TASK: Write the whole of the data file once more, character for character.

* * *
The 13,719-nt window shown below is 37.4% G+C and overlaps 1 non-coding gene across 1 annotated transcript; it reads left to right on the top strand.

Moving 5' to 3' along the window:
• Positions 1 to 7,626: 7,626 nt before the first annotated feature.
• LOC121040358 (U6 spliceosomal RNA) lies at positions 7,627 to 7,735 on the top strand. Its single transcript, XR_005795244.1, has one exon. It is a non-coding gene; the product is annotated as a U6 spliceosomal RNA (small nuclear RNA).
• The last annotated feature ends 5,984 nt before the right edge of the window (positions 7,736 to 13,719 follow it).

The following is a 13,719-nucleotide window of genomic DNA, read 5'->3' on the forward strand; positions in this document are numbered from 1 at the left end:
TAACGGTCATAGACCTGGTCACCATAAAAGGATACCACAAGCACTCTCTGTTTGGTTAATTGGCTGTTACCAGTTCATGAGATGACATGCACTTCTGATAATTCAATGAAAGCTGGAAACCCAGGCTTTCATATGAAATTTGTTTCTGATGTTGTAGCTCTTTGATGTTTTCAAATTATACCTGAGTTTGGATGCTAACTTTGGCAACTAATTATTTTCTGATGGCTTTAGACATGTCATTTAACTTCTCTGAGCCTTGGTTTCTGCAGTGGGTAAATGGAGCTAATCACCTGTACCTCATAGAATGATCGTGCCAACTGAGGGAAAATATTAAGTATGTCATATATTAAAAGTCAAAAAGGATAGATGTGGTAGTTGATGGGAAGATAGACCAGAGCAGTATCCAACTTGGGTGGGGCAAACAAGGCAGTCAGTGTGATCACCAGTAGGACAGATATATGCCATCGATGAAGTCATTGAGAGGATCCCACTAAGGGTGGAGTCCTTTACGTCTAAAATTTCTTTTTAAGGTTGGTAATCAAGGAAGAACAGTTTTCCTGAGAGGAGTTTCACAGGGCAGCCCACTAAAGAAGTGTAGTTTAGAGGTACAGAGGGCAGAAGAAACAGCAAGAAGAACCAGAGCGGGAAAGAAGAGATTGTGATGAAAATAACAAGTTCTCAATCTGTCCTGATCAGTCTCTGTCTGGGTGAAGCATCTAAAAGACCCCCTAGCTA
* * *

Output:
The 13,719-nt window shown below is 37.4% G+C and overlaps 1 non-coding gene across 1 annotated transcript; it reads left to right on the top strand.

Moving 5' to 3' along the window:
• Positions 1 to 7,626: 7,626 nt before the first annotated feature.
• LOC121040358 (U6 spliceosomal RNA) lies at positions 7,627 to 7,735 on the top strand. Its single transcript, XR_005795244.1, has one exon. It is a non-coding gene; the product is annotated as a U6 spliceosomal RNA (small nuclear RNA).
• The last annotated feature ends 5,984 nt before the right edge of the window (positions 7,736 to 13,719 follow it).

The following is a 13,719-nucleotide window of genomic DNA, read 5'->3' on the forward strand; positions in this document are numbered from 1 at the left end:
TAACGGTCATAGACCTGGTCACCATAAAAGGATACCACAAGCACTCTCTGTTTGGTTAATTGGCTGTTACCAGTTCATGAGATGACATGCACTTCTGATAATTCAATGAAAGCTGGAAACCCAGGCTTTCATATGAAATTTGTTTCTGATGTTGTAGCTCTTTGATGTTTTCAAATTATACCTGAGTTTGGATGCTAACTTTGGCAACTAATTATTTTCTGATGGCTTTAGACATGTCATTTAACTTCTCTGAGCCTTGGTTTCTGCAGTGGGTAAATGGAGCTAATCACCTGTACCTCATAGAATGATCGTGCCAACTGAGGGAAAATATTAAGTATGTCATATATTAAAAGTCAAAAAGGATAGATGTGGTAGTTGATGGGAAGATAGACCAGAGCAGTATCCAACTTGGGTGGGGCAAACAAGGCAGTCAGTGTGATCACCAGTAGGACAGATATATGCCATCGATGAAGTCATTGAGAGGATCCCACTAAGGGTGGAGTCCTTTACGTCTAAAATTTCTTTTTAAGGTTGGTAATCAAGGAAGAACAGTTTTCCTGAGAGGAGTTTCACAGGGCAGCCCACTAAAGAAGTGTAGTTTAGAGGTACAGAGGGCAGAAGAAACAGCAAGAAGAACCAGAGCGGGAAAGAAGAGATTGTGATGAAAATAACAAGTTCTCAATCTGTCCTGATCAGTCTCTGTCTGGGTGAAGCATCTAAAAGACCCCCTAGCTA